IBM PC Network

Richard Pope mechanic_2 at
Mon May 24 13:50:53 CDT 2021

Hello all,
     IBM also stated that personal computers will never be accepted. 
Then when they finally bowed to pressure and started building personal 
computers they stated that color and sound would never be necessary,
GOD Bless and Thanks,

On 5/23/2021 2:06 PM, Lyle Bickley via cctalk wrote:
> On Sat, 22 May 2021 23:00:31 -0600
> Grant Taylor via cctalk <cctalk at> wrote:
> Here's IBM's "Redbook" on Token Ring: "IBM does not view high-speed 
> Token Ring as a requirement for the majority of its customers, and 
> therefore the decision has been made not to provide 100 Mbps 
> high-speed Token Ring uplinks on its products..." Also: "Note: IBM 
> Statement of Direction, effective October 2001: For z900 server, this 
> feature is called the OSA-2 Token Ring feature, and can only be 
> configured as two 4/16 Mbps Token Ring ports. Note: Effective October 
> 2001: OSA-2 Token Ring feature (feature code 5201) is superseded by 
> the OSA-Express Fast Ethernet feature (feature code 2366), and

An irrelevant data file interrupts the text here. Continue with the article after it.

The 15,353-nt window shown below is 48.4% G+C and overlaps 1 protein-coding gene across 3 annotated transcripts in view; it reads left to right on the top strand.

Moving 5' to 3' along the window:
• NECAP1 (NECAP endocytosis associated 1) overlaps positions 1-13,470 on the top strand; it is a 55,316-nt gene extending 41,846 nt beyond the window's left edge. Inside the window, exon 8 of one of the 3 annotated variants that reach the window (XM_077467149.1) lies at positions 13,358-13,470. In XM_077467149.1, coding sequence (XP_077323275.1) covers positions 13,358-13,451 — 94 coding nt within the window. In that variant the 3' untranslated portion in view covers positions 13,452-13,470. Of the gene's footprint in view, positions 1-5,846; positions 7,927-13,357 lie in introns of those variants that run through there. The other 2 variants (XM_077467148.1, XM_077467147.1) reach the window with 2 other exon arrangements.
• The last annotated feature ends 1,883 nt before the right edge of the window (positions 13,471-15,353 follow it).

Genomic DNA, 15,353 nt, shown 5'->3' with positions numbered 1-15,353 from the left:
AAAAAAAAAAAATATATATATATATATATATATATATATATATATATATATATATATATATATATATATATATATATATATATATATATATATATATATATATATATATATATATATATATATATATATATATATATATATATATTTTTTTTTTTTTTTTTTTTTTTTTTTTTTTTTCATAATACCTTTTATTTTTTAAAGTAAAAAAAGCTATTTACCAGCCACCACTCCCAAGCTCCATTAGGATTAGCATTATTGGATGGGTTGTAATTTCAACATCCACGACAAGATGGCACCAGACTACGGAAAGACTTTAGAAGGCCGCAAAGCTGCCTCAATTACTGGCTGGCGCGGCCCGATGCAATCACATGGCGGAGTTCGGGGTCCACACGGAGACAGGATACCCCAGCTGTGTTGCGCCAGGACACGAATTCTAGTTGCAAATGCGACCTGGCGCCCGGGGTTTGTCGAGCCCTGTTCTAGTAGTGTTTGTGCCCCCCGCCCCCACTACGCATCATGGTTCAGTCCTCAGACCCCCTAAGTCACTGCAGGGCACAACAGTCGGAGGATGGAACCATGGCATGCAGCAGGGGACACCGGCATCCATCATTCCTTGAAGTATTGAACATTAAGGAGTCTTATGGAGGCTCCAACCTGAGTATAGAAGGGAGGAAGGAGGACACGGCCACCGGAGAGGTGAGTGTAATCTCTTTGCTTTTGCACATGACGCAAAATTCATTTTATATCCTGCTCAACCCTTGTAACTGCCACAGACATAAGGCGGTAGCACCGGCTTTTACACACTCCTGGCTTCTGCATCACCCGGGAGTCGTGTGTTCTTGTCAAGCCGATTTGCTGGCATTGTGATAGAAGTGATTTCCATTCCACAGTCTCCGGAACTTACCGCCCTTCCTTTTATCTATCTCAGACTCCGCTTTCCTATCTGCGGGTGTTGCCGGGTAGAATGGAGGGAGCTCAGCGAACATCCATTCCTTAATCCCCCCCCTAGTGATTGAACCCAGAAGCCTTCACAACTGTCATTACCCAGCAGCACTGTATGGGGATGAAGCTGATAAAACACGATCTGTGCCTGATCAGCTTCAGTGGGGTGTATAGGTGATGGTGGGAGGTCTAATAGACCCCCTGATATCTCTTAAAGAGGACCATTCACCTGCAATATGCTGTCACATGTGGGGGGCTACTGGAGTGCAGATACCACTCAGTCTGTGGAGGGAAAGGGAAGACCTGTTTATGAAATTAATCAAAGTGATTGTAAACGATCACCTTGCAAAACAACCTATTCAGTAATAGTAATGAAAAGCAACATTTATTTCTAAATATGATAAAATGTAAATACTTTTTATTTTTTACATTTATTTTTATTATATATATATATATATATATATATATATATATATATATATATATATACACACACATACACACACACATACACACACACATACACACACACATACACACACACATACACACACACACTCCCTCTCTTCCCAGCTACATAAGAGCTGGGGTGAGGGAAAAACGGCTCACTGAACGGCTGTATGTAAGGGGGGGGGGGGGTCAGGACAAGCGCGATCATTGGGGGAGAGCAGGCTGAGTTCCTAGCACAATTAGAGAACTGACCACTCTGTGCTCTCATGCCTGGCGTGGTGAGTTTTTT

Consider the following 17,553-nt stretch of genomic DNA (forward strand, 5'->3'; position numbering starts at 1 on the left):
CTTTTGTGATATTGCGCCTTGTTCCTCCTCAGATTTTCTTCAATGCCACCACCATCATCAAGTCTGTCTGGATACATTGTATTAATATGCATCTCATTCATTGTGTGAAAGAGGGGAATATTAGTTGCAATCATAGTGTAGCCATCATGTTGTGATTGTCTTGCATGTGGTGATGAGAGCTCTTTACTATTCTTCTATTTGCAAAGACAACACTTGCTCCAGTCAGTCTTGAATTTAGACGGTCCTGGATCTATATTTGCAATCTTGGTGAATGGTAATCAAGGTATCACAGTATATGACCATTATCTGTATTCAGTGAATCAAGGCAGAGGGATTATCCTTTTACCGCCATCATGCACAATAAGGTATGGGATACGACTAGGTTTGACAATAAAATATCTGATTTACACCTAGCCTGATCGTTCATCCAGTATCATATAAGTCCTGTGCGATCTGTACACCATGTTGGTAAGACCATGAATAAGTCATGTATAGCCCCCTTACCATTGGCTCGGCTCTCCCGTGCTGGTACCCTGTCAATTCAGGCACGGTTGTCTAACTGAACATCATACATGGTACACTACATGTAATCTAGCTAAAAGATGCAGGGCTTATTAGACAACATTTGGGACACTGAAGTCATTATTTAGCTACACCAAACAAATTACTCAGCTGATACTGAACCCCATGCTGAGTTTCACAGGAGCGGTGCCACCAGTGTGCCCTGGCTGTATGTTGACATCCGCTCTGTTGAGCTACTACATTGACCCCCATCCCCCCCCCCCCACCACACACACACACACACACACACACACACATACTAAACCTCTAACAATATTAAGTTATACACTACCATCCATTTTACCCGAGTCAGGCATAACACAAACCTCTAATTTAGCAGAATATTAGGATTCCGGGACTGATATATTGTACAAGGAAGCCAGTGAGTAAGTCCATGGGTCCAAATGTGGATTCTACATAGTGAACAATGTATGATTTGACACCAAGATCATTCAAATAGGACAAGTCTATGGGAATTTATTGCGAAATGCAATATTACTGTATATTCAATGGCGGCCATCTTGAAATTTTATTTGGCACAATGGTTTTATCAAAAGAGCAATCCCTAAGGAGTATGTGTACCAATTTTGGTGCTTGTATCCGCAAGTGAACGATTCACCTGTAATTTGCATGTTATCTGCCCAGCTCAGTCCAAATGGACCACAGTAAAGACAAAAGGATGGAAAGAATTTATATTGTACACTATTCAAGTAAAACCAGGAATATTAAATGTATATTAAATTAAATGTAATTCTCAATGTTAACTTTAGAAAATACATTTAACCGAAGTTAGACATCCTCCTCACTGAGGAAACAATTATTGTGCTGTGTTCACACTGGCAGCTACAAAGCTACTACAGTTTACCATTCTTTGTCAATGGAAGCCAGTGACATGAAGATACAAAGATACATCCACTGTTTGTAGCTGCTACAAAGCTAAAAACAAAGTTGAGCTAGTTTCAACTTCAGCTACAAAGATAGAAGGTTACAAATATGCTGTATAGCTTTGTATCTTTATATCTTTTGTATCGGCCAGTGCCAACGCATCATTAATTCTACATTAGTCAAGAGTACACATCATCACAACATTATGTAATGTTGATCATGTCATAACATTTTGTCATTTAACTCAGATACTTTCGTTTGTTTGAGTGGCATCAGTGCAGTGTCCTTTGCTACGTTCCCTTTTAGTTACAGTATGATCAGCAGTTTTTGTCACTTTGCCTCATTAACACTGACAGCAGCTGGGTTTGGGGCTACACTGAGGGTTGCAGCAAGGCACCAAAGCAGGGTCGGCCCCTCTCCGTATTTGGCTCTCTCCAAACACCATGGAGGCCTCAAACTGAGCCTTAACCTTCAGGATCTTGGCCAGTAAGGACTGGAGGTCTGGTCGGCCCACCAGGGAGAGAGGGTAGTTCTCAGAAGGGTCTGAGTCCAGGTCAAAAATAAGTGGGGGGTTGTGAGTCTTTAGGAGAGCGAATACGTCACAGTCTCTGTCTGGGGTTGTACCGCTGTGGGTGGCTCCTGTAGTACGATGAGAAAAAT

> OSA-Express Token Ring feature (feature code 2367), as required. OSA-2 
> Token Ring feature (feature code 5201) is not carried forward on G5/G6 
> server to z900 server upgrades." To download the Redbook: 
> Interestingly, 
> in spite of their statement of direction, for a time, IBM did make a 
> "High-Speed 100/16/4 Token- Ring PCI Management Adapter" (Token Ring 
> PDF attached...). It was NOT popular - and not many were sold. 
> Ethernet had "won" the hearts and minds of IT folks (plus Ethernet by 
> that time was full duplex - at both 100Mbps and 1000Mbps, potentially 
> doubling it's capabilities). Ethernet also could be implemented for a 
> fraction of the price of Token Ring. When IBM began to support 
> Ethernet on mainframes, Token Ring "died" ;) As a networking company 
> we never installed any 100Mbps Token Ring networks - and weren't aware 
> of any implemented by our competitors. Cheers, Lyle 

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